Hardware & Software

Do You Use Microsoft Office, Google Docs or LibreOffice?

January 12, 2015

Guest Author

Am I correct in assuming the majority of readers grew up with the likes of Microsoft Word? I thought so.

Perhaps it is time for Microsoft to make a few adjustments with the Office suite when alternatives such as Google Docs and LibreOffice offer similar software for absolutely free.

You were great in your prime Microsoft Office

My generation relied on Microsoft. We watched Windows 98 evolve into the much anticipated XP, then Windows 7 storm the scene after Vista and now await the arrival of Windows 10. Which I hope is not a regurgitated version of Windows 8 with a few eerily similar upgrades that resemble open source project features. But that’s beside the point.

Similar to the drastic fall of Internet Explorer (yes it’s fading into the background), Microsoft Office programs face stiff competition from free competitors.

Office 365 subscription is not free

You may say, “What about Office 365?”. Microsoft did migrate their product to the cloud. Despite apparent success with Office 365, access still comes with a price tag.

Google released Google Drive and Docs long before with free access. There will always be and continue to be companies that use Office 365 or even the native programs, but how much longer will they use these programs with fees? Why waste the money when Google offers a free high-quality product?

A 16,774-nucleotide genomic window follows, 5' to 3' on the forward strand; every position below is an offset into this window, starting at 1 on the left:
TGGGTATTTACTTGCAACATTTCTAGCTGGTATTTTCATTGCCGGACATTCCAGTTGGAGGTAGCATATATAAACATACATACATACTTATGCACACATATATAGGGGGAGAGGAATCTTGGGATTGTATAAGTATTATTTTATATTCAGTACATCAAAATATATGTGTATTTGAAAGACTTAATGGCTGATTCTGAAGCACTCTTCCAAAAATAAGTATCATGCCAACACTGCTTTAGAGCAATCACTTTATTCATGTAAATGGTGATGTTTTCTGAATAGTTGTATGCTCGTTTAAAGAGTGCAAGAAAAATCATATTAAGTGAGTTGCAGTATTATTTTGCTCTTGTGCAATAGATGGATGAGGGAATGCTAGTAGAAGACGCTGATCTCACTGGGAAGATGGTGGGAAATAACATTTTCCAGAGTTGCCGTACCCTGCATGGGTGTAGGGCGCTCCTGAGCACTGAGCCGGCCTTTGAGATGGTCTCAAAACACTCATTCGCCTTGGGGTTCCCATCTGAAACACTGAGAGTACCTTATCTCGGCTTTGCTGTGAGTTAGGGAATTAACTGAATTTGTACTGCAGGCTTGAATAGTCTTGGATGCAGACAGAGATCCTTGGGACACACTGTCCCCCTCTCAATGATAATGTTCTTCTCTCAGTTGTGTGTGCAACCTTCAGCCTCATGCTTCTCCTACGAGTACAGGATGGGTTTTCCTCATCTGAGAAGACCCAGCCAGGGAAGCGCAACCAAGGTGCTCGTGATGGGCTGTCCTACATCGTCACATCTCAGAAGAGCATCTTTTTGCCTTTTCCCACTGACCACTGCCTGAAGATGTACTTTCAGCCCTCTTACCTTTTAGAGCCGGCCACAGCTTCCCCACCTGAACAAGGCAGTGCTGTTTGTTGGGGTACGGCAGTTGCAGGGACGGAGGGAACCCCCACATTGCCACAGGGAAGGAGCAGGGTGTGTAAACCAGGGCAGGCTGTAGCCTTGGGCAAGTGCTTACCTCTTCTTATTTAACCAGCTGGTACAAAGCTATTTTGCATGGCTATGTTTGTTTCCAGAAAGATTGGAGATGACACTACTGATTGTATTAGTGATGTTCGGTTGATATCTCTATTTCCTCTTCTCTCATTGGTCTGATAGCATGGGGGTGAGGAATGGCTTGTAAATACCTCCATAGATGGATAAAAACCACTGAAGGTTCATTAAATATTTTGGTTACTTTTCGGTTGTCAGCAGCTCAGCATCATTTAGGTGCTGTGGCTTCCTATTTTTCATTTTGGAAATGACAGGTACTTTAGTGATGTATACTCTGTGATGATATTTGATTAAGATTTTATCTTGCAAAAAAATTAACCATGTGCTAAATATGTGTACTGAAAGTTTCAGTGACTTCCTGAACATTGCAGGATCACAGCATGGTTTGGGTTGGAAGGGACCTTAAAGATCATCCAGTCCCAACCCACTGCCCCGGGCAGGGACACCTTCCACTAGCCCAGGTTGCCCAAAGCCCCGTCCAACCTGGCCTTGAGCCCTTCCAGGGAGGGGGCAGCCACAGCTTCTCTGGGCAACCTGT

If you don’t approve of Google products due to their use of data for advertising, then use the open source program LibreOffice.

To pay or not to pay

The open source versus closed source battle has waged on for a long time. One thing is certain. Open source projects and products continue to win battles and gain ground. In this past year, Windows finally recognized the prevalence and importance of open source contributions.

LibreOffice, an open source office suite, continues to evolve. Even if you are adverse to office programs in a web browser, LibreOfice offers a free high-quality alternative. In this past year, Windows finally recognized the prevalence and importance of open source contributions.

Does this mean they will continue to charge for Office programs? They will continue to place a premium on Office access for the same reason AOL continues to sell dial-up connection to 2.3 million subscribers. People stick with what is convenient, familiar and available. Why did we all grow up with Microsoft products? Our parents used them at work and teachers at school.

Until the average person becomes more aware of the open source world and free technology available, Microsoft Office will stay strong.

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